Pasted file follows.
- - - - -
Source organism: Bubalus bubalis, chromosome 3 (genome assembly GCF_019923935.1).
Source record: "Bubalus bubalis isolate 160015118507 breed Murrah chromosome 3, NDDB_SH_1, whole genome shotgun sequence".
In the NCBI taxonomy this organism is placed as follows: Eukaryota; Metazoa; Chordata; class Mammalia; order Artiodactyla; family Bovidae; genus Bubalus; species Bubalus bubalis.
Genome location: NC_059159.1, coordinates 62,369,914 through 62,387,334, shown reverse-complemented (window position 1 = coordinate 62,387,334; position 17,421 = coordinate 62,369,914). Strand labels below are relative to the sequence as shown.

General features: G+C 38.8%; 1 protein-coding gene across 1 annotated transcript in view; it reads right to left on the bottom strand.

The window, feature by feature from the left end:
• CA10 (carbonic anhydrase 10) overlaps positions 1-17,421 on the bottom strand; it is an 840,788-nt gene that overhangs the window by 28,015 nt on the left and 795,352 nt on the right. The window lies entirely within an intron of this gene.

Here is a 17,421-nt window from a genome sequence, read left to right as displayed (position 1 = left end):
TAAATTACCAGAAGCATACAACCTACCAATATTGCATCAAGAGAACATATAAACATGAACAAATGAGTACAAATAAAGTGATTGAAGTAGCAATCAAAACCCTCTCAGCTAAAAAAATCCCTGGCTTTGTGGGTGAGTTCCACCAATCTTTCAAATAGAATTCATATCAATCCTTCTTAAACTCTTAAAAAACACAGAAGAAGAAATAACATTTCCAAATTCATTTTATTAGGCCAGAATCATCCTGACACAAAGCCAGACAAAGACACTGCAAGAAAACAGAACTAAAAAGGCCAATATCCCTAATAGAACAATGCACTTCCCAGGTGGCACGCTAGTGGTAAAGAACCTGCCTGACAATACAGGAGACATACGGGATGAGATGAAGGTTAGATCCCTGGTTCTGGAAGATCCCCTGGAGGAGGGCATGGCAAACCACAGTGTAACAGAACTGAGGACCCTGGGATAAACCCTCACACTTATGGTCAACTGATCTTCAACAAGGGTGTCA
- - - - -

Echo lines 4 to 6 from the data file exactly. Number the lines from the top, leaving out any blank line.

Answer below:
Genome location: NC_059159.1, coordinates 62,369,914 through 62,387,334, shown reverse-complemented (window position 1 = coordinate 62,387,334; position 17,421 = coordinate 62,369,914). Strand labels below are relative to the sequence as shown.

General features: G+C 38.8%; 1 protein-coding gene across 1 annotated transcript in view; it reads right to left on the bottom strand.

The window, feature by feature from the left end: